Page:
The plurality of apertures 18 has a corresponding Fourier plane (also referred to as a spatial frequency plane) and the apertures 18 are disposed in this Fourier or spatial frequency plane. It should be noted, that a stable interference pattern is formed only when the radiation emitted from apertures 18 is spatially coherent across the apertures 18. To put it another way, the radiation providing feedback into the apertures 18 is phase locked.

The reflector 28 is a partially reflecting end mirror, here for example, 90 percent reflective) made of coated glass, for instance, which could be joined to the lens 26 to form the common element 30 which directs energy back to the apertures and gain media 14. It should be noted that the lens 26 and reflector 28 can be replaced by a single element or a combination of optical elements such as a diffraction grating or a curved mirror. The lens 26 is spaced apart from the apertures 18 of gain media 14 by a distance of approximately f/2. The partially reflecting surface 29 enables the common element 30 to direct the energy back to the plurality of apertures 18.

The radiation beams 22 are spatially transformed by the lens 26 and partially reflected by the reflector 28 (as described below in conjunction with FIGS. 2-6). The apertures 18 spaced apart by distance D and the corresponding spacings disposed therebetween provide a spatial filter in the internal cavity 24. The radiation feedback of the reflected energy through the spatial filter directed into the apertures 18 provides phase coherency in the output beam 34. The beam shaping optics 32 transforms the radiation leaving the internal cavity 24 into the composite plane wave output beam 34 having phase coherency. That is, the plurality of beams 22 a-22 n combine within the internal cavity 24 to exit the assembly 10 as the output beam 34. The components of the output beam 34 (i.e., beams 22 a-22 n) are combined by the assembly 10, including the spatial filter to all be coherent, one with the other, when they leave the internal cavity 24 as the output beam 34.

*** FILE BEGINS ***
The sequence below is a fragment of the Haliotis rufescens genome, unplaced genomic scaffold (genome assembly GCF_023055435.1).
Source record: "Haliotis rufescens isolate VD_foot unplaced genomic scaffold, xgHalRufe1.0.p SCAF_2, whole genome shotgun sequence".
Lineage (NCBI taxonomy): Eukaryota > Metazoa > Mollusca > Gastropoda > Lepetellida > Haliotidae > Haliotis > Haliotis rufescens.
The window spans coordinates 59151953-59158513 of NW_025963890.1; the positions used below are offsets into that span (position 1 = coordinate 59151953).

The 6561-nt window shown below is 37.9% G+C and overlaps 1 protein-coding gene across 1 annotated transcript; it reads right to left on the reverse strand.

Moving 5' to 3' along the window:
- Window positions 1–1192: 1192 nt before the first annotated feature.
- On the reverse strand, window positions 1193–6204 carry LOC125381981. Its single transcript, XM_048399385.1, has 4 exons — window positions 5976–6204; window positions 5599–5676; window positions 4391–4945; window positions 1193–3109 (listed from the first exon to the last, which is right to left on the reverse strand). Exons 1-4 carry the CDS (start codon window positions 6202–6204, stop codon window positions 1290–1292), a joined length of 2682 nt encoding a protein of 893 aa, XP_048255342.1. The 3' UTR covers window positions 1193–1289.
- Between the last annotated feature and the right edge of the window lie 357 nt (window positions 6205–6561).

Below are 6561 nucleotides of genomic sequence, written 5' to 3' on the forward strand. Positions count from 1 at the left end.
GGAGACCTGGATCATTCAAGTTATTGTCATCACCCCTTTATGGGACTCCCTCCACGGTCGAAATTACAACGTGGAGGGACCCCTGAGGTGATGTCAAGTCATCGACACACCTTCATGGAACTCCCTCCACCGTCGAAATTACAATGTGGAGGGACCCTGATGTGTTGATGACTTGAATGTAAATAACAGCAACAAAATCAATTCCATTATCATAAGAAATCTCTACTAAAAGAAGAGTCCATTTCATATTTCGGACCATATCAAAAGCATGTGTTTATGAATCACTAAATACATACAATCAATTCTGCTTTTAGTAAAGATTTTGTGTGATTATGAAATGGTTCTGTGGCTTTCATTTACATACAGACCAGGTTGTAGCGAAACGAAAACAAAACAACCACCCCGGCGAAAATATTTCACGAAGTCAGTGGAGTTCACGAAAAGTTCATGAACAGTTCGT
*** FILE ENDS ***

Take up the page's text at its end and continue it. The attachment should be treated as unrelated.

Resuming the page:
In one embodiment, the absorbing surface 21 of the first end 20 inside the assembly 10 is painted black or coated with an energy absorbing material. The absorbing material, here for example, black paint is selected to absorb the energy which is directed to corresponding spacings disposed between apertures 18. The spacing D is chosen to minimize the energy absorbed by the absorbing surface 21, to maximize the energy fed back into apertures 18, and to cause substantially all of the light having the desired composite, coherent nominal wavelength to be combined in parallel to produce the output beam 34 output of the assembly 10 in a manner to be described in more detail hereinafter.

In one embodiment, the housing 16 of the assembly 10 is preferably constructed from material with iron alloys, known in the art, that exhibit extremely low thermal expansion coefficients and provide excellent thermal stability, such as Invar or Super Invar (which has a low thermal expansion coefficient of 3.6* 10−7 K−1) in order to minimize misalignment due to thermal variations. The housing 16 optionally includes additional supports (not shown) for improving thermal stability, mounts (not shown) for the gain media 14 and brackets (not shown) for mounting the common element 30. Alternatively, the housing 16 can be constructed as a monolithic structure to provide a high level of system stability.

Now referring to FIG. 1B, the refracting surface 27, here, provided by lens 26 intercepts the energy from the plurality of apertures 18. For example, as shown in FIG. 1B, energy from aperture 18 b is intercepted by the refracting surface 27 of the common element 30 and portions of the energy in reflected beams 22 b′ are directed substantially back to the plurality of apertures 18 by the partially reflecting surface 29 and distributed over all of the apertures 18 a-18 e in the cavity 24. The process of directing energy from each aperture 18 a-18 e into all of the apertures 18, as illustrated in FIG. 1B, is known in the art as parallel coupling.

Series coupling, as used in other optical systems, differs from parallel coupling in that energy from an aperture is coupled only to a nearest neighbor in a series coupled optical system. Parallel coupling provides an output beam 34 having a higher degree of coherency compared to series coupling as the number of apertures 18 is increased for a given size cavity.